Estimating the Cost of Commercial Airlines Catastrophes - A Stochastic Simulation Approach. Romel Salam, FCAS, MAAA June 2003. Why a Stochastic Model?. Airline risks are shared vertically by any number of primary players.
Download Policy: Content on the Website is provided to you AS IS for your information and personal use and may not be sold / licensed / shared on other websites without getting consent from its author.While downloading, if for some reason you are not able to download a presentation, the publisher may have deleted the file from their server.
Romel Salam, FCAS, MAAA
Better reflects current environment in terms of exposures, frequency, fleet composition, liability and hull costs, passenger loads.
Provides results that are statistically stable even for layers exposed to rare events.
Allows one to better understand all the components in the loss process.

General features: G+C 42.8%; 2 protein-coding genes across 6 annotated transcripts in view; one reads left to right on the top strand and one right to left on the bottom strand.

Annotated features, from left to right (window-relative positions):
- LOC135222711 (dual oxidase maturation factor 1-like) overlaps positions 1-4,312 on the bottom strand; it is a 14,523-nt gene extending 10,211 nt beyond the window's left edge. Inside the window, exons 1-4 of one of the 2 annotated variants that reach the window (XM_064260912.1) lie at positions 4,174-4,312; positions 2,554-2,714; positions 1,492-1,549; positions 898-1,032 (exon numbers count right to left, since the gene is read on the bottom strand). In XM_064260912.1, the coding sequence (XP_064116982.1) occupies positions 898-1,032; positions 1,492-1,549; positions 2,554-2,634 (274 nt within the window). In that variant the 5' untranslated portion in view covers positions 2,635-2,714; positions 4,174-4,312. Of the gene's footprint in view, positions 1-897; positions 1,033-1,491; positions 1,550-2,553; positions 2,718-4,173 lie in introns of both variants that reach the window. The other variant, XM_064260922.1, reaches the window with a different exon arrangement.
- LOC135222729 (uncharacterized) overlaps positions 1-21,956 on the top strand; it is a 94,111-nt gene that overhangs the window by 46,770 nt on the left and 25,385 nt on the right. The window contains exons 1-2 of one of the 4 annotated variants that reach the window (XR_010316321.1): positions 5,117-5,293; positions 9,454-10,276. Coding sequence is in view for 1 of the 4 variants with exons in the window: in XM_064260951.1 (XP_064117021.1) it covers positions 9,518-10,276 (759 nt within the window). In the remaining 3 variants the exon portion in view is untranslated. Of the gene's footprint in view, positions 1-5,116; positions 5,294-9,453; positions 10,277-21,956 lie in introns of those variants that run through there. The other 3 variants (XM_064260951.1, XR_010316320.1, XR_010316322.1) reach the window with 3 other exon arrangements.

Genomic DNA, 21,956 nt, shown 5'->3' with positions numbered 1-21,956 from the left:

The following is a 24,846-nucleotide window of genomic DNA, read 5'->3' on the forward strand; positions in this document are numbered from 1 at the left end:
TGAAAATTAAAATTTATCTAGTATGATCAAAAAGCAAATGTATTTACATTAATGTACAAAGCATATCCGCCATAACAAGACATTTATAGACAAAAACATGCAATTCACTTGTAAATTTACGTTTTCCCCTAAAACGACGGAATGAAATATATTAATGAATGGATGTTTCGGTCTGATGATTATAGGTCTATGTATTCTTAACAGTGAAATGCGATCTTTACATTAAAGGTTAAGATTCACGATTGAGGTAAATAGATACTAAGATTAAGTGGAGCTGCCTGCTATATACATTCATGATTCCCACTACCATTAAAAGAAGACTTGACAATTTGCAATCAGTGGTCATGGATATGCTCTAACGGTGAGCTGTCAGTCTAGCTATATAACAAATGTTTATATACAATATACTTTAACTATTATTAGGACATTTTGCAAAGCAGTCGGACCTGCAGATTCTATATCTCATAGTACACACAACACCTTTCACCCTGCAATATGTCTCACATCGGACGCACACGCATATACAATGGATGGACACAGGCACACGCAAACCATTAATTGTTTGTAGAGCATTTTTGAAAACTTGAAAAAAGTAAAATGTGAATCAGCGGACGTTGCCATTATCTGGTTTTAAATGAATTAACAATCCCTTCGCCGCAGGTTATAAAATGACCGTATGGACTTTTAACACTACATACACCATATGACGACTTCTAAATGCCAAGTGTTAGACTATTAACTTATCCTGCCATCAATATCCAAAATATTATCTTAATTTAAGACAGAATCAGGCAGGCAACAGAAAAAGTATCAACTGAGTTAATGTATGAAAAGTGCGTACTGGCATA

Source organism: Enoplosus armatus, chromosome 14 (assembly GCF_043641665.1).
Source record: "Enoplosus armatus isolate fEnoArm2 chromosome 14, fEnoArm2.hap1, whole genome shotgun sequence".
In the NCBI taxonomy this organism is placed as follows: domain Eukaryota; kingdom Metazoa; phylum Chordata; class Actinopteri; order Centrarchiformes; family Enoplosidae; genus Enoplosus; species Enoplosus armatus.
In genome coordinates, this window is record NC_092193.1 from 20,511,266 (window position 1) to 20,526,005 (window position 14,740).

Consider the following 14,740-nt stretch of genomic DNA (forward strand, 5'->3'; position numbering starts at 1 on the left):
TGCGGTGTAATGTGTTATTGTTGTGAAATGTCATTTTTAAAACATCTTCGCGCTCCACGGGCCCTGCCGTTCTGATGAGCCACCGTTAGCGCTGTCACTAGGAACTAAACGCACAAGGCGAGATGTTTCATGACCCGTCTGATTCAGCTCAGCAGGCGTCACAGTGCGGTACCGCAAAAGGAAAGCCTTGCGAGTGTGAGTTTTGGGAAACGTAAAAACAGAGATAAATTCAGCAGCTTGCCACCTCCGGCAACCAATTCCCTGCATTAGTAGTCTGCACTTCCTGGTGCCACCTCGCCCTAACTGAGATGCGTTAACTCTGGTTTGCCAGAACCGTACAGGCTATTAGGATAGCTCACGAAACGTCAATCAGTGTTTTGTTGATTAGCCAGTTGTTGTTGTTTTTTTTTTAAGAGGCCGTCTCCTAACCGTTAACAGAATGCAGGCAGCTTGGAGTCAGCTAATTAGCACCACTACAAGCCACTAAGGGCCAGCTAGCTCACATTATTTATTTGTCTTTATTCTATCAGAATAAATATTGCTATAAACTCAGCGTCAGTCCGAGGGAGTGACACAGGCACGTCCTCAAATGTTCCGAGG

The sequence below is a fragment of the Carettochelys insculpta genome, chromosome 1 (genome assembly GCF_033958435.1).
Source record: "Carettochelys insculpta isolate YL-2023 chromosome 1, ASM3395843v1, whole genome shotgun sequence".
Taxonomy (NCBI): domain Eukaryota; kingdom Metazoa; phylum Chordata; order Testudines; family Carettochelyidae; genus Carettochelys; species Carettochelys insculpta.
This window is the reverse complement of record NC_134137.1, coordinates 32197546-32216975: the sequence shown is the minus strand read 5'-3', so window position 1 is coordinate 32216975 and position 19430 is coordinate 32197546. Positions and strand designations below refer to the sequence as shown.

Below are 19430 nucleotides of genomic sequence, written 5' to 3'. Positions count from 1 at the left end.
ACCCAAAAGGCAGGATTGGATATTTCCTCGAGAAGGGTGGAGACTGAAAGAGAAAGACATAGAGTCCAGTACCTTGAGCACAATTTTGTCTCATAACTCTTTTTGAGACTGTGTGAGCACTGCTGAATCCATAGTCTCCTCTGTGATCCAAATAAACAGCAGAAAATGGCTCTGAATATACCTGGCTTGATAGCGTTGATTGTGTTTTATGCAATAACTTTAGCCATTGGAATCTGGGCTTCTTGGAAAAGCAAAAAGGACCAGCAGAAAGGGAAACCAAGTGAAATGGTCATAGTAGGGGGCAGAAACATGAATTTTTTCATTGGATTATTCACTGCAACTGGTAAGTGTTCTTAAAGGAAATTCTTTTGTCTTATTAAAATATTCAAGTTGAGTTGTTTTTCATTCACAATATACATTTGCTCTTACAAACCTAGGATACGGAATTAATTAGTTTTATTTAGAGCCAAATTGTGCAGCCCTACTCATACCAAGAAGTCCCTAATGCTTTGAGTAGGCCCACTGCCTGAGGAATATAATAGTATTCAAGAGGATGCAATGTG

More conducive to pricing covers with a lot of bells and whistles.
Traditional Experience Rating
May not reflect current environment.
Results not statistically stable, especially for layers exposed to rare events.
No attempt to piece together loss components.
Not very good for pricing covers with lots of contingent features.Why a Stochastic Model?
Choosing a frequency model
Picking an exposure base:
b) Miles/Kilometers Flown
c) Hours Flown
Accounting for Trend in Frequency
Modeling the number of aircrafts involved in an accident.
Passenger Liability Cost
Third Party Liability Cost
The r’s are random draws from the F’s.
Let the s’s = 1 when the r’s fall in the confidence
interval, 0 otherwise.
If our Hypothesis is true, then